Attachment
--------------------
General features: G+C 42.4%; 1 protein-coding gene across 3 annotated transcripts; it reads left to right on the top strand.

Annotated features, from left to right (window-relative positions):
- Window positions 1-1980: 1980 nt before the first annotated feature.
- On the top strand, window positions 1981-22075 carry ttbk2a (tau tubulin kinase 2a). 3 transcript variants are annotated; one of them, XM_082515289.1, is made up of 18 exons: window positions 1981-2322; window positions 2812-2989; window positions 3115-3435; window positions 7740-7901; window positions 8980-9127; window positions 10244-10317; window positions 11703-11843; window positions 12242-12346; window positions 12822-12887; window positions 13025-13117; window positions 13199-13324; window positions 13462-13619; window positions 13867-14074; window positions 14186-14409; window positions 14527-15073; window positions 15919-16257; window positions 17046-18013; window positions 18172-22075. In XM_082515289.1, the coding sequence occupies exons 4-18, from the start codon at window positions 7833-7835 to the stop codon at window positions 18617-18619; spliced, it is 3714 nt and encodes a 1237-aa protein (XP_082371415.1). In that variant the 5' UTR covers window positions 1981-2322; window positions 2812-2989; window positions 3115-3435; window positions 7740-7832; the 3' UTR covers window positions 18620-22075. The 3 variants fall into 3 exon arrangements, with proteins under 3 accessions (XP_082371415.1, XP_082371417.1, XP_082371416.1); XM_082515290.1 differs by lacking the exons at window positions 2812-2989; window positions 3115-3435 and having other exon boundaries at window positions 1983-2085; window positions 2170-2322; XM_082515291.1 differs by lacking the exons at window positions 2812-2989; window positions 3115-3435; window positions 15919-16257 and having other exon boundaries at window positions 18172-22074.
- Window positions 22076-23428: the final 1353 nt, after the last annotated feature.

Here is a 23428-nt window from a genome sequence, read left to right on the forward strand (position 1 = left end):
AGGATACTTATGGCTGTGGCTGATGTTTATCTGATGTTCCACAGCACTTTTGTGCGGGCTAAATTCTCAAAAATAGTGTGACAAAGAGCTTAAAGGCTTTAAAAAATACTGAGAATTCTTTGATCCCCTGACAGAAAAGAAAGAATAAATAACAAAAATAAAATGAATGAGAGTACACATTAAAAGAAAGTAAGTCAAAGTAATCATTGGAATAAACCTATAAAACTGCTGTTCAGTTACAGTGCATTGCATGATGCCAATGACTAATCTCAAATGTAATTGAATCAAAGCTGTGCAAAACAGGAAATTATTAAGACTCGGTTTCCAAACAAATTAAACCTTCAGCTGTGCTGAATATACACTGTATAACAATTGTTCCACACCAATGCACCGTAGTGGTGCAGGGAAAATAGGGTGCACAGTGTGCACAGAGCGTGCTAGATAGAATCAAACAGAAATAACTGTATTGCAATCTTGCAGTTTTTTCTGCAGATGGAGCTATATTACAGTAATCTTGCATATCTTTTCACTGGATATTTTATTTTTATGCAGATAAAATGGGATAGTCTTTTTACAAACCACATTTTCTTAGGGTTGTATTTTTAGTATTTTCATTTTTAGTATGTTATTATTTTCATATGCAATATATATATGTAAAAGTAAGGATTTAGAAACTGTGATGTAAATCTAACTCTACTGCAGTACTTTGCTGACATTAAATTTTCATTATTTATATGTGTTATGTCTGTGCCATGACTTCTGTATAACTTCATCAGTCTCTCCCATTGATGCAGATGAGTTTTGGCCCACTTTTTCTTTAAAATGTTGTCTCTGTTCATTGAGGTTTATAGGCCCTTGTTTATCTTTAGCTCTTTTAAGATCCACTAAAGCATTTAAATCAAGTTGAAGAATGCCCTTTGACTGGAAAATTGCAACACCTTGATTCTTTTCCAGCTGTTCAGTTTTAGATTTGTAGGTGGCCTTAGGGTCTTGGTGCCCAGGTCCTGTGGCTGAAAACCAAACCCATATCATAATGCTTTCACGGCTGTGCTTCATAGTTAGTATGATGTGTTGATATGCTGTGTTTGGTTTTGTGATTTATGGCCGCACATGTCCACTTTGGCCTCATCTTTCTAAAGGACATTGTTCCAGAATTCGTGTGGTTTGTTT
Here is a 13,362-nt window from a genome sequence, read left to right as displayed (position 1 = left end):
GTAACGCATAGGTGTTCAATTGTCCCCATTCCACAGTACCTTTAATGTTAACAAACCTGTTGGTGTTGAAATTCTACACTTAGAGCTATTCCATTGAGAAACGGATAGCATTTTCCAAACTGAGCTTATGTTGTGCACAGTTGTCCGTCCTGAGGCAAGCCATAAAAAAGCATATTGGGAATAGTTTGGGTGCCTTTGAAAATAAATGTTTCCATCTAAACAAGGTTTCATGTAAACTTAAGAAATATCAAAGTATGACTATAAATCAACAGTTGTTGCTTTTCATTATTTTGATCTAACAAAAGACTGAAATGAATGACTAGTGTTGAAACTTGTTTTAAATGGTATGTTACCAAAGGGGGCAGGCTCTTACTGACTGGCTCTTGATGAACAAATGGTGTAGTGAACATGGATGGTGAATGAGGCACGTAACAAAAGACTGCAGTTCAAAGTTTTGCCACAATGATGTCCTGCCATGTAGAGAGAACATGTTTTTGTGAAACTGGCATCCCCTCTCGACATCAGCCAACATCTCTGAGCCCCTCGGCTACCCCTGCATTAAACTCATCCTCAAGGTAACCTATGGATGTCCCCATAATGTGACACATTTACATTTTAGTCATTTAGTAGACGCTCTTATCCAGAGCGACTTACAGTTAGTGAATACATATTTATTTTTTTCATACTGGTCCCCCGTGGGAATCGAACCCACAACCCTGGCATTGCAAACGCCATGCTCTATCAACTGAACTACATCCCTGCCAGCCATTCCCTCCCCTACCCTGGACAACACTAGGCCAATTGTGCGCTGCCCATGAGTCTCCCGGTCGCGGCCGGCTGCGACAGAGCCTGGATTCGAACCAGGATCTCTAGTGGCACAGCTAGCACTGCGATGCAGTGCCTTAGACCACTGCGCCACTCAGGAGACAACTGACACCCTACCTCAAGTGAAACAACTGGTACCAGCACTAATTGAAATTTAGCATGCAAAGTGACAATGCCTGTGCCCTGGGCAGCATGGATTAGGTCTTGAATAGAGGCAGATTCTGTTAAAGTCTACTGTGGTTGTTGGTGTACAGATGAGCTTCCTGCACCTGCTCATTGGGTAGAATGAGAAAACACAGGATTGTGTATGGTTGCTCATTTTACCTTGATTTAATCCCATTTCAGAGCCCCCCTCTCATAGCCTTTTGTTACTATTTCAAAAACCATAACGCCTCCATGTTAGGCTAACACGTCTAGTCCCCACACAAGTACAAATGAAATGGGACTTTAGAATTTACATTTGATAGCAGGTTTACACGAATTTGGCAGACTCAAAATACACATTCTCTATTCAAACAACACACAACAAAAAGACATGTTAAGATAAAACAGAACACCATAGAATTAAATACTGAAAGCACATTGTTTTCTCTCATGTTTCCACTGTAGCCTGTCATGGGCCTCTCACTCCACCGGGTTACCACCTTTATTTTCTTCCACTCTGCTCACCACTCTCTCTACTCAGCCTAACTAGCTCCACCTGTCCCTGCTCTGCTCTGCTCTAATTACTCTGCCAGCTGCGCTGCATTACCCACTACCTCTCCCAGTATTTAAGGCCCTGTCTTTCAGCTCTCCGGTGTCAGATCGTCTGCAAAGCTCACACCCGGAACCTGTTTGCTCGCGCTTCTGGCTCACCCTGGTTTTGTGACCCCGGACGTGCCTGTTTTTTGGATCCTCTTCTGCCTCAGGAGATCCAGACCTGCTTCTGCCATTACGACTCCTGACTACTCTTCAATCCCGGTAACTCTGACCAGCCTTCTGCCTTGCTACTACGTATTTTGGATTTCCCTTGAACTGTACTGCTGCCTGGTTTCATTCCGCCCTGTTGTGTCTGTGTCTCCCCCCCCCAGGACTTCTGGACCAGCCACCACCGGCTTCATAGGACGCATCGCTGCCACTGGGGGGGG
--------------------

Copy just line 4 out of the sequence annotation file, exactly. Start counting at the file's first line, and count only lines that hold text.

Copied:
- On the top strand, window positions 1981-22075 carry ttbk2a (tau tubulin kinase 2a). 3 transcript variants are annotated; one of them, XM_082515289.1, is made up of 18 exons: window positions 1981-2322; window positions 2812-2989; window positions 3115-3435; window positions 7740-7901; window positions 8980-9127; window positions 10244-10317; window positions 11703-11843; window positions 12242-12346; window positions 12822-12887; window positions 13025-13117; window positions 13199-13324; window positions 13462-13619; window positions 13867-14074; window positions 14186-14409; window positions 14527-15073; window positions 15919-16257; window positions 17046-18013; window positions 18172-22075. In XM_082515289.1, the coding sequence occupies exons 4-18, from the start codon at window positions 7833-7835 to the stop codon at window positions 18617-18619; spliced, it is 3714 nt and encodes a 1237-aa protein (XP_082371415.1). In that variant the 5' UTR covers window positions 1981-2322; window positions 2812-2989; window positions 3115-3435; window positions 7740-7832; the 3' UTR covers window positions 18620-22075. The 3 variants fall into 3 exon arrangements, with proteins under 3 accessions (XP_082371415.1, XP_082371417.1, XP_082371416.1); XM_082515290.1 differs by lacking the exons at window positions 2812-2989; window positions 3115-3435 and having other exon boundaries at window positions 1983-2085; window positions 2170-2322; XM_082515291.1 differs by lacking the exons at window positions 2812-2989; window positions 3115-3435; window positions 15919-16257 and having other exon boundaries at window positions 18172-22074.